Water, Air, & Soil Pollution

, Volume 210, Issue 1–4, pp 3–13 | Cite as

Nitrogen in Runoff from Residential Roads in a Coastal Area

  • Eric A. Davidson
  • Kathleen E. Savage
  • Neil D. Bettez
  • Roxanne Marino
  • Robert W. Howarth


Non-point sources of nitrogen (N) contribute to pollution of many coastal waters. Road runoff of N has been estimated for busy highways, but residential roads could also be important non-point sources. Here we estimate N in runoff from two small residential roads (average annual daily traffic [AADT] <1,000) and a state highway (AADT = 8,800) in a coastal watershed of Massachusetts, USA. The antecedent dry-day traffic was correlated with total dissolved nitrogen (TDN) concentrations at the beginning of each rain event for the highway, but not for the residential roads. The TDN concentrations declined exponentially with cumulative precipitation during storms. Estimated annual road runoff is about 10 kg TDN-N ha−1 of road surface for all three roads, which is about twice the bulk precipitation input. Because much of this road runoff enters sensitive coast water bodies directly, these inputs could be important for local water quality concerns.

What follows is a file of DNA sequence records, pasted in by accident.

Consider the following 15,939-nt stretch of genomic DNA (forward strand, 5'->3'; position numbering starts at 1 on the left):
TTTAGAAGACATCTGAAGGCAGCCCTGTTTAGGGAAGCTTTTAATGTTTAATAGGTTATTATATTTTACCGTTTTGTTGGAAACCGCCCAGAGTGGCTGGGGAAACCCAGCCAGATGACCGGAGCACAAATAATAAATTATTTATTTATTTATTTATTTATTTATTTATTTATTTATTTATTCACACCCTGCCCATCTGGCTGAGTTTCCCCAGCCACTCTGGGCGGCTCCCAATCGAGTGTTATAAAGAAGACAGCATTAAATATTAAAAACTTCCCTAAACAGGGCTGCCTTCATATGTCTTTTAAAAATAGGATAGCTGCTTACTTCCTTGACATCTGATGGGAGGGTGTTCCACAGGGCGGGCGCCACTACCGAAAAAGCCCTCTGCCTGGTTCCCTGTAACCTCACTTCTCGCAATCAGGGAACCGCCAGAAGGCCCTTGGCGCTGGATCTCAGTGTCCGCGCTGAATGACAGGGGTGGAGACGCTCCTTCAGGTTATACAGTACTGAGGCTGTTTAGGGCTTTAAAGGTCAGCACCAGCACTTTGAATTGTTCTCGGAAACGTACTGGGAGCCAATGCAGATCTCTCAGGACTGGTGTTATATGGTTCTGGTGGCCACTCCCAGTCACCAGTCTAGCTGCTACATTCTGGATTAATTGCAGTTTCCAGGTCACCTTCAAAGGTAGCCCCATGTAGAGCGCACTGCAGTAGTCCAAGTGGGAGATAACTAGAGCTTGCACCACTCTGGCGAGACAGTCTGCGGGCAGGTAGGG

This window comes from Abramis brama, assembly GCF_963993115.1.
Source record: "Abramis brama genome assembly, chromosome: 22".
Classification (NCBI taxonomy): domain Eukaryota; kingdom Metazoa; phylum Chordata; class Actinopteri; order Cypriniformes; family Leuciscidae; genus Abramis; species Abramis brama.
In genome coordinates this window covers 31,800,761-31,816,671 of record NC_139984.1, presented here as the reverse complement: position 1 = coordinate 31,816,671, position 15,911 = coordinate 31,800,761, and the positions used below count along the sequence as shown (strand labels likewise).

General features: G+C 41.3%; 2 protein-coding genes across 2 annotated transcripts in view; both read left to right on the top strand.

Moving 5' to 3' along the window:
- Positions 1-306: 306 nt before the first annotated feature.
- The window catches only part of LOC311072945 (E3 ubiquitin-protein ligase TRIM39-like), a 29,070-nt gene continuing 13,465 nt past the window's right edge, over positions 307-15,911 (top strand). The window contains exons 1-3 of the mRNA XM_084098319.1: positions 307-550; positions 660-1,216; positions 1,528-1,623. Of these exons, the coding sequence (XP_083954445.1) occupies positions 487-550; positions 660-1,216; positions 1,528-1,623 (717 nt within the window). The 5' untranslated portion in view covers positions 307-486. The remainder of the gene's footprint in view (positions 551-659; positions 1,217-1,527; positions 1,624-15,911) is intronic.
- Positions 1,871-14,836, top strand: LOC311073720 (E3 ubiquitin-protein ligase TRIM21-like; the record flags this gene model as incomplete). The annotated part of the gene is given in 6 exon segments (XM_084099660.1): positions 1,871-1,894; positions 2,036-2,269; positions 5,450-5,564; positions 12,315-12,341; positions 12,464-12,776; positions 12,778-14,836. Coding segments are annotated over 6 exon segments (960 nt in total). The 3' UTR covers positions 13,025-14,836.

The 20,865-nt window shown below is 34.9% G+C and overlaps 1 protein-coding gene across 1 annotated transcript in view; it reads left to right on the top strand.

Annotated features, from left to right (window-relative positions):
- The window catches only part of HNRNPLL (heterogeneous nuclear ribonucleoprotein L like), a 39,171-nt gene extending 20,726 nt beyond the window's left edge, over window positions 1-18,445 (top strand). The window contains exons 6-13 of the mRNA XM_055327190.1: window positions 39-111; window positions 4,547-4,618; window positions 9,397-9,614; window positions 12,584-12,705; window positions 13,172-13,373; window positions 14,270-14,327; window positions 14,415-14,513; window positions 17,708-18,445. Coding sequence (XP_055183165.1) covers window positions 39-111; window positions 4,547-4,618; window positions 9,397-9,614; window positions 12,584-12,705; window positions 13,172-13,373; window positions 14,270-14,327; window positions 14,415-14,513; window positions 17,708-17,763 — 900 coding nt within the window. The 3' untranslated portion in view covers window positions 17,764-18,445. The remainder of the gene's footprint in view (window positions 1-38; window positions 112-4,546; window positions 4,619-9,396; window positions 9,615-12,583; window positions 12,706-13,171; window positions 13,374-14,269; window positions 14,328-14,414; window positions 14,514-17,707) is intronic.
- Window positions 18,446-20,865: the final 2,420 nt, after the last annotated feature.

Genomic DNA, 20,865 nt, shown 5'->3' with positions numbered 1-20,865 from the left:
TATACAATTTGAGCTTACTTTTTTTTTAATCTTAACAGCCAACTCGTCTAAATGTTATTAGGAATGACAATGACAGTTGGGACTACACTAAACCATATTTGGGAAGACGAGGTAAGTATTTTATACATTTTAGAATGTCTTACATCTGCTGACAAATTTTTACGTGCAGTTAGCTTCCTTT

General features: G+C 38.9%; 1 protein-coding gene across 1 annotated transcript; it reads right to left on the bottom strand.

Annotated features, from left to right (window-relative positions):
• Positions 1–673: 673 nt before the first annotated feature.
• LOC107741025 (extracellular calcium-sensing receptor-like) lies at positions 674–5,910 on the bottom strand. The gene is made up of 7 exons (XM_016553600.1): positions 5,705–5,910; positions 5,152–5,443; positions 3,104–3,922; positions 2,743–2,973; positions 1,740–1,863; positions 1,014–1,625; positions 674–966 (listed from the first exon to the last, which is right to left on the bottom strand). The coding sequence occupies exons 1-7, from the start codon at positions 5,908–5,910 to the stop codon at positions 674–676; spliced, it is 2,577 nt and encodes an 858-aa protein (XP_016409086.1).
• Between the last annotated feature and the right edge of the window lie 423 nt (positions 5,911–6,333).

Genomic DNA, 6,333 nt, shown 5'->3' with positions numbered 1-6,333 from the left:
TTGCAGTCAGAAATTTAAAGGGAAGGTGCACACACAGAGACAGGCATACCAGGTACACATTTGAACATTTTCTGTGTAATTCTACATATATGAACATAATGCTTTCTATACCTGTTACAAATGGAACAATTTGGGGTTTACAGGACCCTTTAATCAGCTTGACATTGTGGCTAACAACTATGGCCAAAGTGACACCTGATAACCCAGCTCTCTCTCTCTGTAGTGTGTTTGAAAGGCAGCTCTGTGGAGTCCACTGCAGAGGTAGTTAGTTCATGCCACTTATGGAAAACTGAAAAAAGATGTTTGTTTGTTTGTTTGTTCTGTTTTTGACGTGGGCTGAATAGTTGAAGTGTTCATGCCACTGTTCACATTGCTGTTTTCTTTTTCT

Cape Cod Eutrophication Nitrogen cycle Road runoff Vehicle exhaust 



We thank Tom Stone and Ekaterina Bulygina of The Woods Hole Research Center for advice on paved surface area and for laboratory analyses, respectively. We thank the Sea Grant Program at the Woods Hole Oceanographic Institute (NOAA Grant Nos. NA16RG2273 and NA06OAR4170021) for financial support.


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Copyright information

© Springer Science+Business Media B.V. 2009

Authors and Affiliations

  • Eric A. Davidson
    • 1
  • Kathleen E. Savage
    • 1
  • Neil D. Bettez
    • 2
  • Roxanne Marino
    • 3
  • Robert W. Howarth
    • 3
  1. 1.The Woods Hole Research CenterFalmouthUSA
  2. 2.Cary Institute of Ecosystem StudiesMillbrookUSA
  3. 3.Department of Ecology and Evolutionary BiologyCornell UniversityIthacaUSA

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